In 2018, a Presidential Endowed Chair in Cardiothoracic Surgery was created at the University of Utah in honor of Russell Nelson and Dantzel W. Nelson. In 2009, Nelson donated manuscripts, publications, films of surgical procedures, operative records and other items related to his career as a cardiac surgeon to the J. Willard Marriott Library’s special collections, establishing the Russell Marion Nelson Collection.
Russell Nelson and Dantzel W. Nelson, who passed away in 2005, are the parents of 10 children. He married Wendy L. Watson in 2006.
Hope Eccles has a passionate commitment to education and educational reform. Her long-standing advocacy for higher education, in particular, arises from her recognition of a college degree’s transformative power to shape career and life success.
Eccles received a bachelor’s degree in economics and political science from Stanford University and a juris doctorate from the U’s S.J. Quinney College of Law. She also received an MBA, with an emphasis in finance, from Columbia University Business School.
She was a judicial clerk to the Honorable Stephen H. Anderson of the United States Court of Appeals for the 10th Circuit and began her legal career as an associate in the New York law firm of Paul, Hastings, Janofsky & Walker.
Eccles has filled many roles in her efforts to improve education in Utah. She served as the co-chair of former Gov. Jon M. Huntsman’s Transition Committee on Education and as his Deputy for Higher Education from 2004-05. She is also the co-chair of Envision Utah’s “My Education, Our Future” committee.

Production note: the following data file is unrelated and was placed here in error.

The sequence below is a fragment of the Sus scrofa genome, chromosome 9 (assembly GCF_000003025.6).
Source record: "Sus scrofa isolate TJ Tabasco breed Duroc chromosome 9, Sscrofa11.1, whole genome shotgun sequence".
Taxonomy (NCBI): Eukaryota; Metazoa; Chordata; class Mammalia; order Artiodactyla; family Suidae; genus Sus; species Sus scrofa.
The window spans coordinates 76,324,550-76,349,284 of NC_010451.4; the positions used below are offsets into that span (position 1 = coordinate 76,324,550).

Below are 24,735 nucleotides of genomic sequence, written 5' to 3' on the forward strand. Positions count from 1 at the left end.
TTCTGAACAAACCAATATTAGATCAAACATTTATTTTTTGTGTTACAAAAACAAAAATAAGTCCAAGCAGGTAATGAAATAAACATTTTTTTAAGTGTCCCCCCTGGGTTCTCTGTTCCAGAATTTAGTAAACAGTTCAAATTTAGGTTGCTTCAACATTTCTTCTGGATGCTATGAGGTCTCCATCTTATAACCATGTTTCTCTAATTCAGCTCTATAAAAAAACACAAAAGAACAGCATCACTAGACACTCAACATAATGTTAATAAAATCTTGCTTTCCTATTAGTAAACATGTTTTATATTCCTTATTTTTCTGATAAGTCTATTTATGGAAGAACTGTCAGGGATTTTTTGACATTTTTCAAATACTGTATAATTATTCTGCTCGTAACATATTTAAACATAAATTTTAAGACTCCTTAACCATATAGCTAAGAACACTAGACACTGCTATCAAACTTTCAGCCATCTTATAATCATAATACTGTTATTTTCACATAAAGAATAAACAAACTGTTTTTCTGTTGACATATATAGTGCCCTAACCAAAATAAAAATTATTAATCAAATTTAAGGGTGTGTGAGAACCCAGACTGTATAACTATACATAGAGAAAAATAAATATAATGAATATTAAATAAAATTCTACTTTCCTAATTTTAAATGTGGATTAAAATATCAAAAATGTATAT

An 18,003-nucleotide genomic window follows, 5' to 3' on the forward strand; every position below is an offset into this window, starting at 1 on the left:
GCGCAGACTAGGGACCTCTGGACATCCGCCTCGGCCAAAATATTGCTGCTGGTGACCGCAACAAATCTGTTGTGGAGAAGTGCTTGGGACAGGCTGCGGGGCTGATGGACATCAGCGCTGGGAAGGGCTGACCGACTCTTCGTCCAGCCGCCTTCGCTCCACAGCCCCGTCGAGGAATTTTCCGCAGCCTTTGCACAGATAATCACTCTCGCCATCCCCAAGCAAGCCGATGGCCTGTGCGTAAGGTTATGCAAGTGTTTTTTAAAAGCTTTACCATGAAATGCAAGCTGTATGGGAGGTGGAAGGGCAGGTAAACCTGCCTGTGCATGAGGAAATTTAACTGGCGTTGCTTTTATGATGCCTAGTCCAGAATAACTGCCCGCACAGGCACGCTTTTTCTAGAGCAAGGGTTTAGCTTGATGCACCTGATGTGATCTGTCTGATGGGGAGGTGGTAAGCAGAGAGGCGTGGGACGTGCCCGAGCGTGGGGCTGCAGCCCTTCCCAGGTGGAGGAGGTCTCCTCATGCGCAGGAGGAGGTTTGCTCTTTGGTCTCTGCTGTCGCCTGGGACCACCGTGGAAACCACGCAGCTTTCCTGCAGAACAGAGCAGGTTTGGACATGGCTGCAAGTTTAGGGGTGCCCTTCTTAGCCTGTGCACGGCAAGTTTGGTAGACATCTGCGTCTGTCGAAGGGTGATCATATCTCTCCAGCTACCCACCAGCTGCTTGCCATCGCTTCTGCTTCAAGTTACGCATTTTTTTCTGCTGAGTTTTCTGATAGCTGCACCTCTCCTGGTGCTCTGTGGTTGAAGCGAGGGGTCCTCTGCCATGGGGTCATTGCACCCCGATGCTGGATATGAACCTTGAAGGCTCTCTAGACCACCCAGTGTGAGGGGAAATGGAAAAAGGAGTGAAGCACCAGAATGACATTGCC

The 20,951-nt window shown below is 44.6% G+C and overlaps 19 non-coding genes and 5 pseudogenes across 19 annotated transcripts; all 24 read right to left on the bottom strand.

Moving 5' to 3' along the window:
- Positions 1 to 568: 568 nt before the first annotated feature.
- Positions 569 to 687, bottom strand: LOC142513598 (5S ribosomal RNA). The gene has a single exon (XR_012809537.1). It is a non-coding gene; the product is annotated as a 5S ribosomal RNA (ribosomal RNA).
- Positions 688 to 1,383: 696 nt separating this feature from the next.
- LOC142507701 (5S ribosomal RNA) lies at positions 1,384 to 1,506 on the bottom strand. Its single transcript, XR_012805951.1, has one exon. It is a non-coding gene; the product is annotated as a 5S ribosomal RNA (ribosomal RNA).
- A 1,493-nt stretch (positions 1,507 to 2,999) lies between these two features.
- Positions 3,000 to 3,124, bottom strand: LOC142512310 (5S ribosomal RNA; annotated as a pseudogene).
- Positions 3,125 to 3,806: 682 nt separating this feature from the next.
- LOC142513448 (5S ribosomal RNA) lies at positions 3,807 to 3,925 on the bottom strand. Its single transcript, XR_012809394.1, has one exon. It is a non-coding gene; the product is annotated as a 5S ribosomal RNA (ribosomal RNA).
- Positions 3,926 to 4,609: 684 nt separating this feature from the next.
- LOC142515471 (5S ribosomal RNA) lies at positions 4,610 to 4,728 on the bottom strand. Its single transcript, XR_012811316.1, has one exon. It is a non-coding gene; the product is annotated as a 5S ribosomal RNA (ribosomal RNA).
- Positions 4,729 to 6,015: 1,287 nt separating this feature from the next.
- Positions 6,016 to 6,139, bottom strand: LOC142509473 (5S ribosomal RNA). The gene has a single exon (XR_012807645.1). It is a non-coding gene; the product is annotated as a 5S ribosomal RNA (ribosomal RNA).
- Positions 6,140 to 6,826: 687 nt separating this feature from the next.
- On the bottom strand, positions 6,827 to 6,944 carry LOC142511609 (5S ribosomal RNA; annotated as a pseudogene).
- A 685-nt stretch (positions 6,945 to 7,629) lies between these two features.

Eccles currently serves on University of Utah Health’s Community Board of Directors as well as on its Budget and Finance Committee, and she is actively involved in the search for University of Utah Hospital’s next CEO. She also served on the university’s Board of Trustees for nine years, including in the capacity of vice chair, as a member of the executive committee and as chair of the audit committee. She has been a member of the S.J. Quinney College of Law’s Alumni Association, including participating for six years on its board of directors, since 1994.
Her service to the University of Utah is extraordinary given that she filled these volunteer responsibilities for a number of years while commuting from Washington, D.C., where she and her family were living.
During her years as a trustee, Eccles was instrumental in creating momentum around student support, specifically in helping create the Eccles Scholars program in the Honors College.
Eccles serves on the boards of the Marriner S. Eccles Foundation and the Spencer F. & Cleone P. Eccles Family Foundation, on the Advisory Committee of the George S. & Dolores Doré Eccles Foundation, and is the manager of many of the family’s businesses. Her professional experience also includes serving on the advisory board for The Cynosure Group and as the co-owner and president of the Goldener Hirsch Inn, located at Deer Valley Resort, where she oversees all aspects of its operations, including a recent $100 million expansion. She also is the past chair of the C. Comstock Clayton Foundation board.
Her community engagement includes serving on the advisory council of Stanford University’s Bill Lane Center for the American West and membership in the Junior League of Salt Lake City.
She previously served on the boards of the National History Museum of Utah, Tracy Aviary, Kimball Art Museum, the Governor’s Mansion Foundation, Legal Aid Society of Salt Lake, SkiUtah, and TreeUtah. In addition to service in Utah, Eccles was a member of the boards of Beauvoir School, St. Albans School, and the Septima Clark Public Charter School, all located in Washington, D.C.